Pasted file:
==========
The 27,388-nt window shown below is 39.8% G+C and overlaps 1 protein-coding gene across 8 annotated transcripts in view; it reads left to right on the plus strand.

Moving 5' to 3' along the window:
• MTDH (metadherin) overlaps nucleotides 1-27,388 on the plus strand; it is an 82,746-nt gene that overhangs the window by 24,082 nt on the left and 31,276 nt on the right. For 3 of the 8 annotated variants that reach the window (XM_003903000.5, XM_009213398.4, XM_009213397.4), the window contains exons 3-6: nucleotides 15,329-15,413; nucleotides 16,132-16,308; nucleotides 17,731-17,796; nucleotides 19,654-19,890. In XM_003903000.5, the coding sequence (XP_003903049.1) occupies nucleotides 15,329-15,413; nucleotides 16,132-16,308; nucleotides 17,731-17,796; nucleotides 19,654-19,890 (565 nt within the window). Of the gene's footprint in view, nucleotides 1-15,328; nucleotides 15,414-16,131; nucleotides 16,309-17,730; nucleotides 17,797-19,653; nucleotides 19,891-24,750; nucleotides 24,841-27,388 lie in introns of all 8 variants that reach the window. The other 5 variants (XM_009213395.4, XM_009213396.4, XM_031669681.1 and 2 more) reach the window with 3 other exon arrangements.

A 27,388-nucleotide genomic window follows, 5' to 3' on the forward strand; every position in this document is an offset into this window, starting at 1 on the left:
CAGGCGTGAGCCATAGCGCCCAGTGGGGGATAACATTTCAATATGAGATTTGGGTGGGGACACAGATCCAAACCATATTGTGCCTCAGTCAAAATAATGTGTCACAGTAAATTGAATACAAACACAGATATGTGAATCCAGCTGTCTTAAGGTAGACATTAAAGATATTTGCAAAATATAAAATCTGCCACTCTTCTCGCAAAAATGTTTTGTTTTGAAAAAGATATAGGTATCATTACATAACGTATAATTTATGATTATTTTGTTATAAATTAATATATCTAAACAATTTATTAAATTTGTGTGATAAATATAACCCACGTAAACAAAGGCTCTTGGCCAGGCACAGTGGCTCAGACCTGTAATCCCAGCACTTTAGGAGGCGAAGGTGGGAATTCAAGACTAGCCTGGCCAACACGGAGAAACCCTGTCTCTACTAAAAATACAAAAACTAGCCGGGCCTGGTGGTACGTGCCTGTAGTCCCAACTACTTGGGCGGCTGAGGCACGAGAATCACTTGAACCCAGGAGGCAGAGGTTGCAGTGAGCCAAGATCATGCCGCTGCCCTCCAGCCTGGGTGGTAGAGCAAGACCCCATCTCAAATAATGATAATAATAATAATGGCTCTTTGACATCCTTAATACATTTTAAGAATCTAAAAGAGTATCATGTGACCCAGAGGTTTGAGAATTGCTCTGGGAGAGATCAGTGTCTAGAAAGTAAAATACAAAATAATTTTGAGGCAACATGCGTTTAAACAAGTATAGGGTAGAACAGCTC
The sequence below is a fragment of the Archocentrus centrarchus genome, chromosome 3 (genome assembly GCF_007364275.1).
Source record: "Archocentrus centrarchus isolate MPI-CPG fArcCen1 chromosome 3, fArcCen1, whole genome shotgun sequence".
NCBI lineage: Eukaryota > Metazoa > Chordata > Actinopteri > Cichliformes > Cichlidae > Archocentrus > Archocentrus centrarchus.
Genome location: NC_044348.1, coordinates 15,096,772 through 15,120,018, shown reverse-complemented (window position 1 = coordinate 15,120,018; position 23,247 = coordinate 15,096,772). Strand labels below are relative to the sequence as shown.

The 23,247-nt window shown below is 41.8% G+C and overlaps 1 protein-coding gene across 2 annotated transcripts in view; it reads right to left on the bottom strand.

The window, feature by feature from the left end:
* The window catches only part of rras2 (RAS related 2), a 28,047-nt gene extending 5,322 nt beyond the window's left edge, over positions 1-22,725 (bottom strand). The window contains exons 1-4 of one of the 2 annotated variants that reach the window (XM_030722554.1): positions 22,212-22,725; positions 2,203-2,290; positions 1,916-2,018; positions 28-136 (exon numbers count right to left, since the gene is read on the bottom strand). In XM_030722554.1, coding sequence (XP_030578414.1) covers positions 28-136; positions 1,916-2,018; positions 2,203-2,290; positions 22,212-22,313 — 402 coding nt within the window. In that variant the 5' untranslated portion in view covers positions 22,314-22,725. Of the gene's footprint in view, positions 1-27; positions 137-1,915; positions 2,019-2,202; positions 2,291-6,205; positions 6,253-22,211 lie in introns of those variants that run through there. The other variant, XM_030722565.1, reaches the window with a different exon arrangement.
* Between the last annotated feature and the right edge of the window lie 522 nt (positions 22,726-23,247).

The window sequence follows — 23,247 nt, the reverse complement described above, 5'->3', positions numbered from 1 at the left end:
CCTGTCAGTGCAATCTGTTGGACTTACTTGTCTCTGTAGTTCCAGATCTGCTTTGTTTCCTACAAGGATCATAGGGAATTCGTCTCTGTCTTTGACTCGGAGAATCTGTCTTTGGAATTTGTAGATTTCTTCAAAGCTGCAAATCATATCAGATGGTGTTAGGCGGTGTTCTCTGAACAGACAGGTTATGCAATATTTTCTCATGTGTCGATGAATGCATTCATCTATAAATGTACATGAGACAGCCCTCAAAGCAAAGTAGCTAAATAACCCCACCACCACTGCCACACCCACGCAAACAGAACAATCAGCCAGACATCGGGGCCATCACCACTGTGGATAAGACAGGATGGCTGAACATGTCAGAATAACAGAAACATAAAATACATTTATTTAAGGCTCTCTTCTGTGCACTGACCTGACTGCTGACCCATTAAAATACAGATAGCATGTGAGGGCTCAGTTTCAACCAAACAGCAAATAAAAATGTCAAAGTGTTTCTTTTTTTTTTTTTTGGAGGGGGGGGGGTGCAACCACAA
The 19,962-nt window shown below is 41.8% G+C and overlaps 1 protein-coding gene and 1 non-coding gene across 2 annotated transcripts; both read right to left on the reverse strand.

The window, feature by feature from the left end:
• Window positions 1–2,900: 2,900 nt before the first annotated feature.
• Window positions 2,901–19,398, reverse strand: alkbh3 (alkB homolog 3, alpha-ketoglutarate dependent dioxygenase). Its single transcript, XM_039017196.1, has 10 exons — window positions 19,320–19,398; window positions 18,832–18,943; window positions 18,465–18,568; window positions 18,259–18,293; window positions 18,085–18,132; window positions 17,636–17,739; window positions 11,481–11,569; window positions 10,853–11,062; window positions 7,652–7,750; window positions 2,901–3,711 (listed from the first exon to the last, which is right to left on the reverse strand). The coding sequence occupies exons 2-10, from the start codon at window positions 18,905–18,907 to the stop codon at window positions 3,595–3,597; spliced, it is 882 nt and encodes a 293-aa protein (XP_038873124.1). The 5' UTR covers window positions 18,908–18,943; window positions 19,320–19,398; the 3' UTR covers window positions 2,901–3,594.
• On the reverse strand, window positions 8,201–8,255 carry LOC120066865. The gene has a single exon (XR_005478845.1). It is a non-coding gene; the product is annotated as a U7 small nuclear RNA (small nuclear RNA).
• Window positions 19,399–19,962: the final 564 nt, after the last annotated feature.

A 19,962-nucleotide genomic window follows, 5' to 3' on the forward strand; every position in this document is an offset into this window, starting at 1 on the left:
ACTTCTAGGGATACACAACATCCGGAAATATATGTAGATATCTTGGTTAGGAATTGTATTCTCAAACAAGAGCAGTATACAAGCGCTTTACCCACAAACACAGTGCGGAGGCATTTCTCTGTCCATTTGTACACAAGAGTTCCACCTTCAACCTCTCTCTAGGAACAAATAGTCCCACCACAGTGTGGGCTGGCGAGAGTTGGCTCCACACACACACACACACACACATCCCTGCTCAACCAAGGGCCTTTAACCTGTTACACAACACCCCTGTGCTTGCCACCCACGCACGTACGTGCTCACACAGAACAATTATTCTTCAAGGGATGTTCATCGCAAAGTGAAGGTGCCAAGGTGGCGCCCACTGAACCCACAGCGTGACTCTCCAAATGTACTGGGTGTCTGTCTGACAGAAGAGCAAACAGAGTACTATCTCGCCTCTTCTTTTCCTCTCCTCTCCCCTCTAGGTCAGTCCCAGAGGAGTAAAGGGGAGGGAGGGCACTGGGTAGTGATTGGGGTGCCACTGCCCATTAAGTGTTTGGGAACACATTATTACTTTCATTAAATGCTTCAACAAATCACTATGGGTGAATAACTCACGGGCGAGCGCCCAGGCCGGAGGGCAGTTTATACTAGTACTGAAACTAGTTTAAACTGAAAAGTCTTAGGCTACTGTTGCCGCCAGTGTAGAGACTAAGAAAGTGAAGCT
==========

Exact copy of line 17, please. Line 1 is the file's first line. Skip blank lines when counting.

The window, feature by feature from the left end: